State-dependent effects of transcranial oscillatory currents on the motor system: What you think matters

Matteo Feurra, Patrizio Pasqualetti, Giovanni Bianco, Emiliano Santarnecchi, Alessandro Rossi, Simone Rossi

Research output: Contribution to journalArticlepeer-review

Abstract

Imperceptible transcranial alternating current stimulation (tACS) changes the endogenous cortical oscillatory activity in a frequencyspecific manner. In the human motor system, tACS coincident with the idling beta rhythm of the quiescent motor cortex increased the corticospinal output. We reasoned that changing the initial state of the brain (i.e., from quiescence to a motor imagery task that desynchronizes the local beta rhythm) might also change the susceptibility of the corticospinal system to resonance effects induced by betatACS. We tested this hypothesis by delivering tACS at different frequencies (theta, alpha, beta, and gamma) on the primary motor cortex at rest and during motor imagery. Motor-evoked potentials (MEPs) were obtained by transcranial magnetic stimulation (TMS) on the primary motor cortex with an online-navigated TMS-tACS setting. During motor imagery, the increase of corticospinal excitability was maximal with theta-tACS, likely reflecting a reinforcement of working memory processes required to mentally process and "execute" the cognitive task. As expected, the maximal MEPs increase with subjects at rest was instead obtained with beta-tACS, substantiating previous evidence. This dissociation provides new evidence of state and frequency dependency of tACS effects on the motor system and helps discern the functional role of different oscillatory frequencies of this brain region. These findings may be relevant for rehabilitative neuromodulatory interventions.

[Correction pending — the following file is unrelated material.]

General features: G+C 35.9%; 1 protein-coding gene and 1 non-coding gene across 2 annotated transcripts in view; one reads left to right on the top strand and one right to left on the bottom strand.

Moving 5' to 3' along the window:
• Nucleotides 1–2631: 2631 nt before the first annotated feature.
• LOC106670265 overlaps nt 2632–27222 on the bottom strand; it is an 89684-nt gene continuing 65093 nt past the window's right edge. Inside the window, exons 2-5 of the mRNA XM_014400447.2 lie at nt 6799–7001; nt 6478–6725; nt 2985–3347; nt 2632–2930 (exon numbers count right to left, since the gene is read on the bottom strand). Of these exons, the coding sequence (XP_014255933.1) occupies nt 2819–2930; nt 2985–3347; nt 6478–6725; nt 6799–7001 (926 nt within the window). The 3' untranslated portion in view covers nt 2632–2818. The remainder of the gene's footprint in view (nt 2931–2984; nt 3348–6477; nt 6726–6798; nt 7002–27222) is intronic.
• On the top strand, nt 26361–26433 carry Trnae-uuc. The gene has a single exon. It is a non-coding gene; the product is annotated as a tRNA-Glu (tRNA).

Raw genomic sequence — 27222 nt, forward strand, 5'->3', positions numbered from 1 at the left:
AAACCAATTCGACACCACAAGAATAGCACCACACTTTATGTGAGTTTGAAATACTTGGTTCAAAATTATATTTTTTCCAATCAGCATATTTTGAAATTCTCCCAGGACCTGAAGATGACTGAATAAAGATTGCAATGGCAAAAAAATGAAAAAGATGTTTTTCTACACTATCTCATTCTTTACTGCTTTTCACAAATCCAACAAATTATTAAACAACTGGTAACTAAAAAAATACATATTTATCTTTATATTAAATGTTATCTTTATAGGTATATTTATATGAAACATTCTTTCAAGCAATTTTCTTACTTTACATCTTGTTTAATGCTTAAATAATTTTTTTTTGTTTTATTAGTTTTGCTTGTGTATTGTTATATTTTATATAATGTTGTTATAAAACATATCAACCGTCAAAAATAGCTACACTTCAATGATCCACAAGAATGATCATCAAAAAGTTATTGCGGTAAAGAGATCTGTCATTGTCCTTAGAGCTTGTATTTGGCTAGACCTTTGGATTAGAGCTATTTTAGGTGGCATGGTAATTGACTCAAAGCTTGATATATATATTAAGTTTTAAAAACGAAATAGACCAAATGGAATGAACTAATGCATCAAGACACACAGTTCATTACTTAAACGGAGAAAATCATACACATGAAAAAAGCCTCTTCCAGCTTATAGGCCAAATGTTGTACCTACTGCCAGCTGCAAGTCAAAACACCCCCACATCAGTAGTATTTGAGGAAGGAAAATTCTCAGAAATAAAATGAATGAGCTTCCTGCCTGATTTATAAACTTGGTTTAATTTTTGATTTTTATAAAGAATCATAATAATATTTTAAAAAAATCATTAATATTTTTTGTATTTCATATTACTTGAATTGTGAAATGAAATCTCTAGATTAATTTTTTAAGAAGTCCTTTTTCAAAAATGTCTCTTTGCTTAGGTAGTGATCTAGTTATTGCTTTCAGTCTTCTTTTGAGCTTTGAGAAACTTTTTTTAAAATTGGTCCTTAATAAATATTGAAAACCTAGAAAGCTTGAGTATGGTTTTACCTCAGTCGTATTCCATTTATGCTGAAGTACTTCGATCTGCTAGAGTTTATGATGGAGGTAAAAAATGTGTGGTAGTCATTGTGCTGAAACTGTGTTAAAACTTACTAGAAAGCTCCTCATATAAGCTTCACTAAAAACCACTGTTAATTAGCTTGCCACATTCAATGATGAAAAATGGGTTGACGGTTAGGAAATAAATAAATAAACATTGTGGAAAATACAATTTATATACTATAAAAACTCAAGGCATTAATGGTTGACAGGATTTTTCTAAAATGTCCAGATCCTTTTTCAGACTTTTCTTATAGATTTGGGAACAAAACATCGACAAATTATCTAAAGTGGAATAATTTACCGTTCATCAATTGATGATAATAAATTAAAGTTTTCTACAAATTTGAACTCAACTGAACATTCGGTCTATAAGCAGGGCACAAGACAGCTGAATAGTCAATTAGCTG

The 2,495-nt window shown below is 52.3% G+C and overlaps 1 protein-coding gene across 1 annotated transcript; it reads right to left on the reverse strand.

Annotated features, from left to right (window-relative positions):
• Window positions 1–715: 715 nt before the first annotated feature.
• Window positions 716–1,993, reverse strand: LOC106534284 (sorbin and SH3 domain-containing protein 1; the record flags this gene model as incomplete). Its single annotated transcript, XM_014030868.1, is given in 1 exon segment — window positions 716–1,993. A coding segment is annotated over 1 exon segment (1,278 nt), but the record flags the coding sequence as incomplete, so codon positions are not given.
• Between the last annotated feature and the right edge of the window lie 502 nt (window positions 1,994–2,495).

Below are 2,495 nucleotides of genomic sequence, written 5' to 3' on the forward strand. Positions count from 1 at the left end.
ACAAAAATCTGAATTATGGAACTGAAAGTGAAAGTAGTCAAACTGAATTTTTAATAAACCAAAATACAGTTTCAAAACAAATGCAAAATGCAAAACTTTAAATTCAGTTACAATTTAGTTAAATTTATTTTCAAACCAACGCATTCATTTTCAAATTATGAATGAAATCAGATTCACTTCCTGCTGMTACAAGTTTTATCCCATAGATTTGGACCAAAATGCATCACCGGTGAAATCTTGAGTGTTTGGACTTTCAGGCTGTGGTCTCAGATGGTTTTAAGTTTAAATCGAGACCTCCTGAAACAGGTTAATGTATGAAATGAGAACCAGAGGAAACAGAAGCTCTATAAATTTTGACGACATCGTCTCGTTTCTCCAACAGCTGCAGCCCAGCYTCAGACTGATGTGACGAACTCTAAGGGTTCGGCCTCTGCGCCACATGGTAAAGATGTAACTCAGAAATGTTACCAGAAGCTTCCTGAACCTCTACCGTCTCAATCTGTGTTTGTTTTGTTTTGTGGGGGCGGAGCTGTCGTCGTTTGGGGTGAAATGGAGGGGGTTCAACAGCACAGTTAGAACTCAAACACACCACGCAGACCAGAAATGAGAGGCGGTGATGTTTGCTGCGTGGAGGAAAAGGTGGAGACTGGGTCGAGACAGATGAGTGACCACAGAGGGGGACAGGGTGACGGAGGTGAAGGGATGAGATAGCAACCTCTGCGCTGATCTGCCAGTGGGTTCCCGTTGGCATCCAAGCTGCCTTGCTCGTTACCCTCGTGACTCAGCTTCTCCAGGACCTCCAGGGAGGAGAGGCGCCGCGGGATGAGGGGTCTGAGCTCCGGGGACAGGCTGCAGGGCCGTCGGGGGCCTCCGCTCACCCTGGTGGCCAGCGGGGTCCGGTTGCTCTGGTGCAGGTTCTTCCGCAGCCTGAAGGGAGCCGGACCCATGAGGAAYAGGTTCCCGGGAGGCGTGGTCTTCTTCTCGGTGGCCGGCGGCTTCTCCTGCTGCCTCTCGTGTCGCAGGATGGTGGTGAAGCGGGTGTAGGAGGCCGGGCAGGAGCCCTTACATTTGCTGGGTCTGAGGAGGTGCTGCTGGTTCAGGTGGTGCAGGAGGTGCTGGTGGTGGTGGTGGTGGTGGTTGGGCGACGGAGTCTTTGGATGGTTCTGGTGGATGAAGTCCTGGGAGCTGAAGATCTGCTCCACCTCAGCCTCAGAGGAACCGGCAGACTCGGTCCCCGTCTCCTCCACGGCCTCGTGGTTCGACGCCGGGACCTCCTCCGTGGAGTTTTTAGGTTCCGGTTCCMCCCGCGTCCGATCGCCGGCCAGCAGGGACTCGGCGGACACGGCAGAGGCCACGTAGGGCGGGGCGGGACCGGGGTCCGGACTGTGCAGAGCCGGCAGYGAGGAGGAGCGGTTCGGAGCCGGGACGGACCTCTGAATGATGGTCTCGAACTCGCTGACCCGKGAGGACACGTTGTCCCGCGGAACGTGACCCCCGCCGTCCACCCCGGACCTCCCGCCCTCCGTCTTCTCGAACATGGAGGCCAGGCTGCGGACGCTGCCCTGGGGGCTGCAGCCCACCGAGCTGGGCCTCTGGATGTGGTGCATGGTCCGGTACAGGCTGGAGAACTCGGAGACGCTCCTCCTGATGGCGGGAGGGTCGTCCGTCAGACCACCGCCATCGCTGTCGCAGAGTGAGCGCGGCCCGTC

Original languageEnglish
Pages (from-to)17483-17489
Number of pages7
JournalJournal of Neuroscience
Volume33
Issue number44
DOIs
Publication statusPublished - 2013

ASJC Scopus subject areas

  • Neuroscience(all)

Fingerprint Dive into the research topics of 'State-dependent effects of transcranial oscillatory currents on the motor system: What you think matters'. Together they form a unique fingerprint.

Cite this